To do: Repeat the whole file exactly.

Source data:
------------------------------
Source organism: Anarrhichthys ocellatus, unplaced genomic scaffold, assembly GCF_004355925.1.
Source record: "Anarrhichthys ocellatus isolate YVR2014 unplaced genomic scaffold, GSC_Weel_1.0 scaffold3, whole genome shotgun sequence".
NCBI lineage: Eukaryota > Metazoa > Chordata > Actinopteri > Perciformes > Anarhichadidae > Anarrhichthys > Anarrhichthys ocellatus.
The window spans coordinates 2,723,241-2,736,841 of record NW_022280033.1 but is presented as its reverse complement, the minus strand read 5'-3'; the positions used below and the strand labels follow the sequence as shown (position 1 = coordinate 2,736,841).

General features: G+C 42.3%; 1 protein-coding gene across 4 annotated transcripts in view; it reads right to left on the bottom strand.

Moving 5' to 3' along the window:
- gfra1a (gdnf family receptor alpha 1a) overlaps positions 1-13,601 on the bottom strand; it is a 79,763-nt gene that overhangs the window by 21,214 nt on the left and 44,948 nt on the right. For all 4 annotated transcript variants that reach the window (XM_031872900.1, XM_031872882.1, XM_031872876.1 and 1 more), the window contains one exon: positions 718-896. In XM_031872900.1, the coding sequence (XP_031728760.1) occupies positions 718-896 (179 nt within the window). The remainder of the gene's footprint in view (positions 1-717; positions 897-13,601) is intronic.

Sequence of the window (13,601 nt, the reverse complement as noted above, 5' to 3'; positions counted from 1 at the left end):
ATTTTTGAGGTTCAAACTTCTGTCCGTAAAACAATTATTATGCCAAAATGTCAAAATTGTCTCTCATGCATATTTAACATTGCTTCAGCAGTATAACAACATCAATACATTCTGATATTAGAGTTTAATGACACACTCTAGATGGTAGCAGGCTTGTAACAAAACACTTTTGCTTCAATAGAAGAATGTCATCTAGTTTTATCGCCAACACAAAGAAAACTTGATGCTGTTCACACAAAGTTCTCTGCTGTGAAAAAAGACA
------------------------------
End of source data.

Source organism: Anarrhichthys ocellatus, unplaced genomic scaffold, assembly GCF_004355925.1.
Source record: "Anarrhichthys ocellatus isolate YVR2014 unplaced genomic scaffold, GSC_Weel_1.0 scaffold3, whole genome shotgun sequence".
NCBI lineage: Eukaryota > Metazoa > Chordata > Actinopteri > Perciformes > Anarhichadidae > Anarrhichthys > Anarrhichthys ocellatus.
The window spans coordinates 2,723,241-2,736,841 of record NW_022280033.1 but is presented as its reverse complement, the minus strand read 5'-3'; the positions used below and the strand labels follow the sequence as shown (position 1 = coordinate 2,736,841).

General features: G+C 42.3%; 1 protein-coding gene across 4 annotated transcripts in view; it reads right to left on the bottom strand.

Moving 5' to 3' along the window:
- gfra1a (gdnf family receptor alpha 1a) overlaps positions 1-13,601 on the bottom strand; it is a 79,763-nt gene that overhangs the window by 21,214 nt on the left and 44,948 nt on the right. For all 4 annotated transcript variants that reach the window (XM_031872900.1, XM_031872882.1, XM_031872876.1 and 1 more), the window contains one exon: positions 718-896. In XM_031872900.1, the coding sequence (XP_031728760.1) occupies positions 718-896 (179 nt within the window). The remainder of the gene's footprint in view (positions 1-717; positions 897-13,601) is intronic.

Sequence of the window (13,601 nt, the reverse complement as noted above, 5' to 3'; positions counted from 1 at the left end):
ATTTTTGAGGTTCAAACTTCTGTCCGTAAAACAATTATTATGCCAAAATGTCAAAATTGTCTCTCATGCATATTTAACATTGCTTCAGCAGTATAACAACATCAATACATTCTGATATTAGAGTTTAATGACACACTCTAGATGGTAGCAGGCTTGTAACAAAACACTTTTGCTTCAATAGAAGAATGTCATCTAGTTTTATCGCCAACACAAAGAAAACTTGATGCTGTTCACACAAAGTTCTCTGCTGTGAAAAAAGACA